Pilot Light is the chef-driven program that helps Chicago Public Schools integrate food and nutrition education into their students’ overall curriculum. And the nonprofit organization is prepping for its biggest expansion yet, adding eight schools to its lineup for a total of 14 around the city of Chicago.
Pilot Light is a nonprofit organization founded by some of Chicago’s top Good Food chefs to bring food education to students in Chicago Public Schools. And even though school’s out for the summer, Pilot Light is doing events around town to spread the word about its important social mission.
The first thing you notice if you visit a school with a Learning Garden from The Kitchen Community non-profit organization is … joy. The chance to get their instruction outdoors instead of in the classroom — learning to put seeds in soil, nurture the plants, and then harvest the food they have grown — is something the children really seem to relish. Yet it may take a few years, at least for the little ones, to realize what serious purposes are behind this fun school time.
Imagine a school teaching Chicago children from kindergarten through 12th grade on a seven-acre campus — three of those acres devoted to urban agriculture — designed by famed architect Jeanne Gang’s Studio Gang. Imagine this school incorporating local citizenship, sustainability, Good Food, social justice and other values into its curriculum… serving organic, locally sourced, made-from-scratch food in its cafeteria… and producing more energy than it uses. Then imagine this school is not in an upscale Chicago neighborhood or tony suburb, but rather on the industrial, mostly Hispanic, mostly low-income Southwest Side. That is the vision for the expansion of the Academy for Global Citizenship — for which the charter school’s foundation will raise money at its 5th Annual Chefs Playground on June 9 at the Art Institute of Chicago.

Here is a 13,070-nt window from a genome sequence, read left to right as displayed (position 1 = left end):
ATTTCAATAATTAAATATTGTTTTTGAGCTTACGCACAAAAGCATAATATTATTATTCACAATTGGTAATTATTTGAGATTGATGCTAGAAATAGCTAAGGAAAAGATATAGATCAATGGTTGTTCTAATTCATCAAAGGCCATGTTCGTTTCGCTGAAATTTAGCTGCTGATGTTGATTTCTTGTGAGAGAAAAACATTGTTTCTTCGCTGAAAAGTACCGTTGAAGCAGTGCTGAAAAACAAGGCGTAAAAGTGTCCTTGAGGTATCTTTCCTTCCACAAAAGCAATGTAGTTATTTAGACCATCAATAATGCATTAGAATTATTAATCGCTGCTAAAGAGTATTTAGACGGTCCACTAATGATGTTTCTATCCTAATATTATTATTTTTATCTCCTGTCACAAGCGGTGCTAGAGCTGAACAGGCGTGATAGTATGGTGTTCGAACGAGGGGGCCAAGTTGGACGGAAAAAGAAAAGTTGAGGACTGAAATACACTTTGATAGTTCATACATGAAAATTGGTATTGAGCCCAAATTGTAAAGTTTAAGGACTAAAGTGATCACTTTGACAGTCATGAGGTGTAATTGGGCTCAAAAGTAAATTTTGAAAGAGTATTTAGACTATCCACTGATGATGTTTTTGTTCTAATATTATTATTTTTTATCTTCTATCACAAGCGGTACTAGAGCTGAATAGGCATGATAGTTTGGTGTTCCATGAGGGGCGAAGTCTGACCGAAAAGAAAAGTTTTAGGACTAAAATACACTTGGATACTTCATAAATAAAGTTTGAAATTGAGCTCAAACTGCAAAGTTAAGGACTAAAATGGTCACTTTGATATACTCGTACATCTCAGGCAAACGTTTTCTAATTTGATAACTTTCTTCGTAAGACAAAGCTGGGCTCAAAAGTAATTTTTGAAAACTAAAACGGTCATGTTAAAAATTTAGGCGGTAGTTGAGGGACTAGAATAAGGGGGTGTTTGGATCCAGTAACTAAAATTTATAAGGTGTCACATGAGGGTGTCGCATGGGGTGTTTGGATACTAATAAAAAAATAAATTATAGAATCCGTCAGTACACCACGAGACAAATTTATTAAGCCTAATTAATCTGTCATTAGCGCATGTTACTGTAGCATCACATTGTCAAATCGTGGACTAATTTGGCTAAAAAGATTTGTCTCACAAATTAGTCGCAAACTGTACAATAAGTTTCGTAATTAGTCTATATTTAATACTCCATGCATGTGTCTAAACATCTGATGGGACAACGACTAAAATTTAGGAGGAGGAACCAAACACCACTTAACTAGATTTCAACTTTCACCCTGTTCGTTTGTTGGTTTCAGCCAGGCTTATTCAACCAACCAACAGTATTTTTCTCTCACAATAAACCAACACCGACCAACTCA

It is alway a joyous day when FamilyFarmed gets to visit a school garden that gives children the tools to learn how to grow food and other plants. The Kitchen Community nonprofit installed a new garden at Wendell Smith Elementary on Chicago’s far South Side May 30, and the enthusiasm of the children who helped in the planting was infectious. But the trip was even more rewarding, because a $2 million donation to The Kitchen Community from Wells Fargo Bank was announced at a ceremony at the end of the installation
Visiting Growing Home’s urban farm would be a great field trip for FamilyFarmed wherever it was located. But Growing Home’s location, at 5814 S. Wood Street, and the social mission that it entails is what makes this nonprofit organization truly amazing: It is in the heart of West Englewood, a neighborhood of about 35,000 residents — nearly all African American — that has suffered from decades of job and population loss, economic decline and high crime rates.